I think I make it no secret that I am a Brony. If you still don’t know what that is, I am an adult fan of My Little Pony: Friendship is Magic, a fantastic animated series filled with great characters, excellent writing and a whole lot of heart. Putting that all aside for this review would be tough, especially when this is a film made specially for fans of the show. For this fan, it did an exceptional job transporting the show’s humor and message into a very bizarre concept.
Having recently been transformed into an alicorn princess, Twilight Sparkle (Tara Strong) has arrived in Canterlot to perform her princessly duties. At this moment, however, a stranger steals her powerful magical crown and tosses it into another world. As Twilight goes in to retrieve it, she finds herself transformed from a pony into an unusual and new creature: A human. While there, she finds her friends have also are humans in this world, Applejack, Rainbow Dash (both Ashleigh Ball), Fluttershy, Pinkie Pie (both Andrea Libman) and Rarity (Tabitha St. Germain). Together they try to help Twilight win her crown back by being named Princess of the Fall Formal, a title won several years in a row by the crown’s capture, Sunshine Shimmer (Rebecca Shoichet).
This was originally meant to be a TV movie, and it shows. The production value is equal to an episode of the series, from the animation to the music and the voice acting. The thing is, the show is known for having cinematic-quality animation, fantastic voice work and beautiful music. These qualities are all great to experience on the big screen, after having become accustomed to them on television. Considering they shortened Season 3 to be able to make this film, I’d say it was money very well spent.
A common and legitimate complaint among fans has been the premise of this film, and the fact that it even exists at all. It’s a blatant grab at a completely new market, with human dolls that can compete alongside Barbie or Bratz. Personally, I don’t really see what the problem with that is, but some people don’t like that. What you need to remember is that the people making Friendship is Magic have proven time and time again that they know how to handle these gimmicky decisions. Heck, the whole concept of bringing My Little Pony back is a gimmick to begin with, and people seem okay with that.
Once again, the writers have proved they know what they’re doing. Equestria Girls is a smartly executed story that is able to explain itself in a way that is enough tongue-in-cheek to let the audience know that they know it’s a silly premise while taking itself seriously enough to make that silly premise believable within the world of the franchise. They give surprisingly legitimate reasons to validate what’s going on.
For example, it is mentioned in the human world that there is a Twilight Sparkle living far away in a city, which explains how Twilight is able to appear in this world without causing any sort of interdimensional catastrophe by meeting herself. This also explains why the friendships between the Canterlot High characters aren’t as strong as their pony counterparts, because not having Twilight there with them has kept them from realizing their true potential. It actually fits together so nicely with the show that it almost feels like they planned it all along (which is clearly not the case if you ask the show’s developer, Lauren Faust).
Songs are another staple of the series featured here. Music writers William Anderson and Daniel Ingram decided to go with a strict pop-style soundtrack for the film instead of using the common showtune style from the series. I think this was an apt choice, given that showtunes just wouldn’t work in this situation. Those should be saved for if they do another movie with a more epic storyline. Here we have a simple-yet-sort-of-complex high school story, so playing the type of music high schoolers would listen to seems appropriate. Plus, it’s not like the show hasn’t featured pop songs itself. It’s even been nominated for an Emmy for one. The lyrics to the songs can be a bit spot-on at times though, which is a problem I have sometimes on the show. But just as on the show, the music really makes up for it. The songs aren’t as catchy as what’s found on the show, but they serve their purpose well.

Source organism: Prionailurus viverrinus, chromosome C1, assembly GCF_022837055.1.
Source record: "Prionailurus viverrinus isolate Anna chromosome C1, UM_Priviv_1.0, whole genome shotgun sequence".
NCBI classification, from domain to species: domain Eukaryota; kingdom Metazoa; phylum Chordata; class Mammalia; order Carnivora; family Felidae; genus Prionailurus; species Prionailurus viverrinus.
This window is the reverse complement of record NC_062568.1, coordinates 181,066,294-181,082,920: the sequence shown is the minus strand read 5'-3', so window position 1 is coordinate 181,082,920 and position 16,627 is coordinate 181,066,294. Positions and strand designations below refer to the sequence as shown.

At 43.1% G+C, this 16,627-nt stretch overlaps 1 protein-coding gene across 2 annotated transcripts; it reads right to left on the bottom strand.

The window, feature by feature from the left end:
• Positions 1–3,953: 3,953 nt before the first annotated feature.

I’m trying my hardest to keep fanboy tendencies aside and review this film professionally, but it’s hard to find anything particularly wrong with it. It’s not meant to be anything more than what it is, and as such it meets its goals on just about every aspect. I suppose there are some minor issues I had, like the fact that most of the songs serve as background music for montages. There’s maybe one too many of these, but it didn’t bother me since the visuals and the music kept it entertaining. I can totally understand someone disliking the film for how often it references and even re-enacts moments from the series. I felt like this worked in-context, however. It never feels like they shoehorned in a catchphrase because it made sense with the situation, something I can’t say about a couple episodes of the series that will go unnamed. It’s fanservice done right, and that’s harder said than done. There’s also no filler, which is surprising for what amounts to an elongated episode of a TV series.
As I said before, this is a movie made for the fans. It is not something that someone outside the fandom should be watching because they would easily get lost among the references and cameos. This movie is a work of appreciation for the loyalty, kindness, generosity, honesty, laughter and magic that the fans of all ages have brought to the show’s creators, and it should be viewed as such. I only hope the more cynical members of the community are able to appreciate and enjoy this movie as much as I did.